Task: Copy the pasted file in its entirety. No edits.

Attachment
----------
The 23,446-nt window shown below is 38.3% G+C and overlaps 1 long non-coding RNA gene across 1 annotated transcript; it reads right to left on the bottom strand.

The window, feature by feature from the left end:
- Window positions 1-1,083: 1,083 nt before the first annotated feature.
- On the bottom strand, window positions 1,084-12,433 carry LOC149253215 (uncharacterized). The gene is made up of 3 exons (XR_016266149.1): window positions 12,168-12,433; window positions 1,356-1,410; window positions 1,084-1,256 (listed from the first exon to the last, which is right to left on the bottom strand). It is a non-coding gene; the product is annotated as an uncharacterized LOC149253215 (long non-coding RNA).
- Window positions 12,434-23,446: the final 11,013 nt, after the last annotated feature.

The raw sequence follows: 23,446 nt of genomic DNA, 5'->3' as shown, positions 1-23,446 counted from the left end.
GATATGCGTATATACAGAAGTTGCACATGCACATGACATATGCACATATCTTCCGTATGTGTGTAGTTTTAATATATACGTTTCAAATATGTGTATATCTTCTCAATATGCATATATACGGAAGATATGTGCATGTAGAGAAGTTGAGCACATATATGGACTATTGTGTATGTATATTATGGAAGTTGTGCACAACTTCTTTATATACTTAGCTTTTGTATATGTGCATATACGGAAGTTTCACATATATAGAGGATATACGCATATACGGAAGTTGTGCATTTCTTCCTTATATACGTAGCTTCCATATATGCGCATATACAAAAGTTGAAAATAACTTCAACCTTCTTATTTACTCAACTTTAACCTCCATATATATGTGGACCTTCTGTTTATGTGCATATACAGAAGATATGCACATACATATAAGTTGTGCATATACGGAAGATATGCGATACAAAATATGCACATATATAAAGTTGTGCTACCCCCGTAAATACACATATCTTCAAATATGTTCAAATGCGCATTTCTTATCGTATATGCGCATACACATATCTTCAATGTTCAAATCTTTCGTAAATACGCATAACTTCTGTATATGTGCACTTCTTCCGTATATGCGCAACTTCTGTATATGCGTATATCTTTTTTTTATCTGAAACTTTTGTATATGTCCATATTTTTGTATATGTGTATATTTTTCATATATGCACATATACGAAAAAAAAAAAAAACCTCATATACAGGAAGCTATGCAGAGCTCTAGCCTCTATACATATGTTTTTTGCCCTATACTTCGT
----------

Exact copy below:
The 23,446-nt window shown below is 38.3% G+C and overlaps 1 long non-coding RNA gene across 1 annotated transcript; it reads right to left on the bottom strand.

The window, feature by feature from the left end:
- Window positions 1-1,083: 1,083 nt before the first annotated feature.
- On the bottom strand, window positions 1,084-12,433 carry LOC149253215 (uncharacterized). The gene is made up of 3 exons (XR_016266149.1): window positions 12,168-12,433; window positions 1,356-1,410; window positions 1,084-1,256 (listed from the first exon to the last, which is right to left on the bottom strand). It is a non-coding gene; the product is annotated as an uncharacterized LOC149253215 (long non-coding RNA).
- Window positions 12,434-23,446: the final 11,013 nt, after the last annotated feature.

The raw sequence follows: 23,446 nt of genomic DNA, 5'->3' as shown, positions 1-23,446 counted from the left end.
GATATGCGTATATACAGAAGTTGCACATGCACATGACATATGCACATATCTTCCGTATGTGTGTAGTTTTAATATATACGTTTCAAATATGTGTATATCTTCTCAATATGCATATATACGGAAGATATGTGCATGTAGAGAAGTTGAGCACATATATGGACTATTGTGTATGTATATTATGGAAGTTGTGCACAACTTCTTTATATACTTAGCTTTTGTATATGTGCATATACGGAAGTTTCACATATATAGAGGATATACGCATATACGGAAGTTGTGCATTTCTTCCTTATATACGTAGCTTCCATATATGCGCATATACAAAAGTTGAAAATAACTTCAACCTTCTTATTTACTCAACTTTAACCTCCATATATATGTGGACCTTCTGTTTATGTGCATATACAGAAGATATGCACATACATATAAGTTGTGCATATACGGAAGATATGCGATACAAAATATGCACATATATAAAGTTGTGCTACCCCCGTAAATACACATATCTTCAAATATGTTCAAATGCGCATTTCTTATCGTATATGCGCATACACATATCTTCAATGTTCAAATCTTTCGTAAATACGCATAACTTCTGTATATGTGCACTTCTTCCGTATATGCGCAACTTCTGTATATGCGTATATCTTTTTTTTATCTGAAACTTTTGTATATGTCCATATTTTTGTATATGTGTATATTTTTCATATATGCACATATACGAAAAAAAAAAAAAACCTCATATACAGGAAGCTATGCAGAGCTCTAGCCTCTATACATATGTTTTTTGCCCTATACTTCGT